Thursday, December 09, 2004

Since we're talking about Winston-Salem blogs, here's a newish one, and also a Twin City mainstay.

5:12:51 PM    comment []

Steven Landsburg in Slate: "Though Dickens might not have recognized it, the primary moral of A Christmas Carol is that there should be no limit on IRA contributions."

5:08:12 PM    comment []

"You can have two different sides, a Northern perspective and a Southern perspective." On slavery, that is.

So says the principal of Cary Christian School, according to this story in the N&R; Larry Stephenson was defending the use of a pamphlet called Southern Slavery, As It Was at his school.

Make sure you use Amazon's look-inside-the-book feature at the title link above. These guys aren't just setting the record straight on slavery, they are refuting the lyrics of Neil Young.

The school has withdrawn the book from its curriculum, not because of its arguments but because it was plagiarized.

Hey, this guy says it's not such a bad book.

5:04:38 PM    comment []

News & Record: "Local Web developer builds site for Greensboro-based Weblogs"

"So, far 28 blogs are listed on, and Smith is adding two or three more every day."

Roch tells Amy Joyner he wants to sell ads, and that he hopes to add a

(I am not an investor in Roch's company, but I did buy half-ownership of the domain names "" for several North Carolina locales with him, not including Greensboro, which is where I think he would be wise to concentrate his attention for the moment.)

4:54:11 PM    comment []

Hey CBS: when you run a corrected version of a story you screwed up, you need to include a note explaining that an earlier version made a mistake.

At least that's the way we do it here in that wasteland of journalistic standards that you call "Internet blogs."

2:26:49 PM    comment []

I just had lunch with N&R editor John Robinson and Kathy Lambeth, who is running online business development for the paper. We had a long conversation about where the local blog market is going, and what roles the News & Record might play. My observation was that the N&R will be instrumental in creating this market as a business environment, and may provide many of the services (eg local ad sales) needed by bloggers. I did the Long Tail dance and pointed to Tim Oren and Henry Copeland. Everybody was speaking the same language, it was pretty forward-looking and exciting. I don't know specifics of their plans, and they don't know them all, either.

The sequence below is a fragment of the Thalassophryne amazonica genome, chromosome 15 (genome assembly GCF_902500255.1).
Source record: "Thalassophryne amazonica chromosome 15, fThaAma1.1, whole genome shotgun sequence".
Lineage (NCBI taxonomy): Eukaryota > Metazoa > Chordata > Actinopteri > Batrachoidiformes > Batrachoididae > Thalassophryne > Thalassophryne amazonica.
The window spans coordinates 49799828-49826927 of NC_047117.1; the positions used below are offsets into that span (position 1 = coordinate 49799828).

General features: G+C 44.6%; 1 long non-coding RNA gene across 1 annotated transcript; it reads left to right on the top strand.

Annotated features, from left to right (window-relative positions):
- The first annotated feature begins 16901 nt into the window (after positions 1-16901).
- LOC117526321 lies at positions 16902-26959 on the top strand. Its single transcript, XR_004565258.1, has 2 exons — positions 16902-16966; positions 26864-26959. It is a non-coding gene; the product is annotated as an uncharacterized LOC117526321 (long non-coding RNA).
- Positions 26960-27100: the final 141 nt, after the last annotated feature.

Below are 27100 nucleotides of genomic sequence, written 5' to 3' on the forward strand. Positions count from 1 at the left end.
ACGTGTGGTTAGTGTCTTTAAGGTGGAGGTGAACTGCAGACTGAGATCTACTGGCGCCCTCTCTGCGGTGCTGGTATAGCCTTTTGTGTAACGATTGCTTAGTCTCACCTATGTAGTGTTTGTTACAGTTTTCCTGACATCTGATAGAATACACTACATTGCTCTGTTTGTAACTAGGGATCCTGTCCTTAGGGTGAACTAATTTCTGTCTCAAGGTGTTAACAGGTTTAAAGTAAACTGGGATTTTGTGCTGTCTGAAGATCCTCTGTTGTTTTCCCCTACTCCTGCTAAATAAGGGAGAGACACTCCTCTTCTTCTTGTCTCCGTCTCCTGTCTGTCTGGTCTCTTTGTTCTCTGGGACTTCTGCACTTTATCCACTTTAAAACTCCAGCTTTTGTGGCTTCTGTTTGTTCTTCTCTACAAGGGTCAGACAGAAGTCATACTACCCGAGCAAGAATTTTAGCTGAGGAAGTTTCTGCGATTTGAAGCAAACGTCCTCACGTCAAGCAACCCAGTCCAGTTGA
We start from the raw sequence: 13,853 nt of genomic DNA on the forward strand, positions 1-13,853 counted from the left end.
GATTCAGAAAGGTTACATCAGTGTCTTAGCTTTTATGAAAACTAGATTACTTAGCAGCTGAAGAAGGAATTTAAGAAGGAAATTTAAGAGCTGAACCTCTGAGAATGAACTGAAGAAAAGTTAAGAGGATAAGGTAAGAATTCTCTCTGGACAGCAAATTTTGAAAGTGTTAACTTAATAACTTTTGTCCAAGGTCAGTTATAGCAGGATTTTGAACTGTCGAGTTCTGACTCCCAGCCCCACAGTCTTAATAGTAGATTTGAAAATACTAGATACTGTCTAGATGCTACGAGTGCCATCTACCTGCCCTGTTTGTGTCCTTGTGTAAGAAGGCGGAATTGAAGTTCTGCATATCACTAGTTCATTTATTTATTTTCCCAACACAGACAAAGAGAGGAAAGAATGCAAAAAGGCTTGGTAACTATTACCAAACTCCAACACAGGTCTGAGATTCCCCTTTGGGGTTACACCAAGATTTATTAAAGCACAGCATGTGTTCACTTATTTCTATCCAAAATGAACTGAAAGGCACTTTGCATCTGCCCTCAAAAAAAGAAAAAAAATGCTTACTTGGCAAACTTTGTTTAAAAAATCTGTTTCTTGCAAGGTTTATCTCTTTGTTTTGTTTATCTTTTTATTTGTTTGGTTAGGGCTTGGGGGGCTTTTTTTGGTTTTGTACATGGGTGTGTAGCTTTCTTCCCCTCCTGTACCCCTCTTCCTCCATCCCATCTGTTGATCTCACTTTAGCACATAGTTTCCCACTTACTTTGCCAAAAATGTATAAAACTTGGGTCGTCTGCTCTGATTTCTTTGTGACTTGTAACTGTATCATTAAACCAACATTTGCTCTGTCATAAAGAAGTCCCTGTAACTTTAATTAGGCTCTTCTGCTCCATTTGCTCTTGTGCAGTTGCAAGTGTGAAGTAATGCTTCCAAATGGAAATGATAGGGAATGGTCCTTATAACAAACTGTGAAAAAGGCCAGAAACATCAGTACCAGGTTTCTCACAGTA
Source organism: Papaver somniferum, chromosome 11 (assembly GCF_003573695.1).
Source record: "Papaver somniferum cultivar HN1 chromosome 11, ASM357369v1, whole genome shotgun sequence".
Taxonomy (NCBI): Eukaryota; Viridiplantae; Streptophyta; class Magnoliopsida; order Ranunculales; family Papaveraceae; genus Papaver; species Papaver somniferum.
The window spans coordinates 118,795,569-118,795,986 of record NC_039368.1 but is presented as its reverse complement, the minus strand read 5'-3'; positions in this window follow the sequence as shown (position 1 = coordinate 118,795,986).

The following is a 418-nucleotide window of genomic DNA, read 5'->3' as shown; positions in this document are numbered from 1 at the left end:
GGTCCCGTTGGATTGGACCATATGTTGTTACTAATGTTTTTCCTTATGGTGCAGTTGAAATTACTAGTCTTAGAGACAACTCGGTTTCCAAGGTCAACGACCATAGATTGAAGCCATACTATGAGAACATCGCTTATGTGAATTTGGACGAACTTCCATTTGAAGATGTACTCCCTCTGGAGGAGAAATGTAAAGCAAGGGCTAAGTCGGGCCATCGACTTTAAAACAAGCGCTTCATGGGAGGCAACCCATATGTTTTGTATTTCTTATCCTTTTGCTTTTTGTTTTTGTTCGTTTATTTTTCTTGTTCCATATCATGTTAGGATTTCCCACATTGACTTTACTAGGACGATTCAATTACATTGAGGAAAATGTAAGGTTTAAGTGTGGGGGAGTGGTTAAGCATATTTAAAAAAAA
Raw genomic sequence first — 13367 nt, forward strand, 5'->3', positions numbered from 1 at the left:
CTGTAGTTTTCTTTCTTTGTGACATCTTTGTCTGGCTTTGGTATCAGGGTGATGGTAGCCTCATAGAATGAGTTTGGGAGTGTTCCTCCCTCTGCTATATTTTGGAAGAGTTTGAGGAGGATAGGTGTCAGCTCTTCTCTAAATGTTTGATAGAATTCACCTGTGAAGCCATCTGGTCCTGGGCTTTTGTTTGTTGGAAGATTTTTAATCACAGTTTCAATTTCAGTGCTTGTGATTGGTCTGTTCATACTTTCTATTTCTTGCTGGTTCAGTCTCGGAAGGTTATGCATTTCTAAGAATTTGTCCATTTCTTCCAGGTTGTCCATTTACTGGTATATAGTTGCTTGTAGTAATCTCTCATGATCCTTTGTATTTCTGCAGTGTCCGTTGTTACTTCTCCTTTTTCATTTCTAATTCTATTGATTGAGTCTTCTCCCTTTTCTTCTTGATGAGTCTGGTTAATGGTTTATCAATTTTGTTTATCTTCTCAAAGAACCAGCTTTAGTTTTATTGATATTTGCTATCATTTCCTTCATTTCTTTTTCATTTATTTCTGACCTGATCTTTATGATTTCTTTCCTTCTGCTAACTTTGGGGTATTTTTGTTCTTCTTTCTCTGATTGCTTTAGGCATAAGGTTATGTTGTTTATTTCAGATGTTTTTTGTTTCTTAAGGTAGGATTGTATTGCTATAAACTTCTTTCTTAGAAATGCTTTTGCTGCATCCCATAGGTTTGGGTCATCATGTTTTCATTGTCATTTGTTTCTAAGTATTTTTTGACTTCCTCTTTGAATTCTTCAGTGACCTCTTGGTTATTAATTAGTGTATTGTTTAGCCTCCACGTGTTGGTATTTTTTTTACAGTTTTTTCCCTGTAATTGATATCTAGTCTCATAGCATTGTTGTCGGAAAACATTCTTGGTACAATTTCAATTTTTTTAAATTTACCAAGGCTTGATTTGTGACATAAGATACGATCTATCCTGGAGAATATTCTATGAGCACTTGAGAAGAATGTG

2:19:51 PM    comment []

WaPo on local blog media...and the State of Things audio in which we discuss local online alt media and Greensboro101 (starts about halfway through the file).

11:44:46 AM    comment []

Dimebag Darrell shot dead on stage, gunman and three others killed.

This is not Spinal Tap.

Former Pantera guitarist headed Damageplan.

8:36:05 AM    comment []

Business Week: "And bloggers are finding all kinds of ways to make money doing what they once did as mere labors of love. They're signing up with independent ad distributors, striking revenue-sharing deals with large aggregators, landing direct sponsorships by corporations, and getting hired to blog for companies."

8:20:20 AM    comment []

Ivan Cutler is cheerleading for the High Point furniture market at his industry blog: "Start punching and keep punching hard, High Point, showing the crowd that you still have what it takes to remain the champion."

Inside Furniture is now included in the ToC at Greensboro101.

8:15:42 AM    comment []

I made a quick run to Durham last night to talk blogging with some students at the North Carolina School of Science and Math. They knew Xanga and LiveJournal, some were blogging already, they digested the Long Tail meme in one gulp. Smart questions. I warned about legal responsibility for bloggers, one writer shot back a question about copyright protection for her own work...Nice of them to have me.

The School itself is impressive, and a great resource for the people of North Carolina, a tuition-free boarding school for gifted kids from across the state. Even better: led by Greensboro's own Kay Hagan, the legislature recently made tuition at NC system universities free to NCSSM grads, to attract more students and help keep all that brain power in the state.

8:12:21 AM    comment []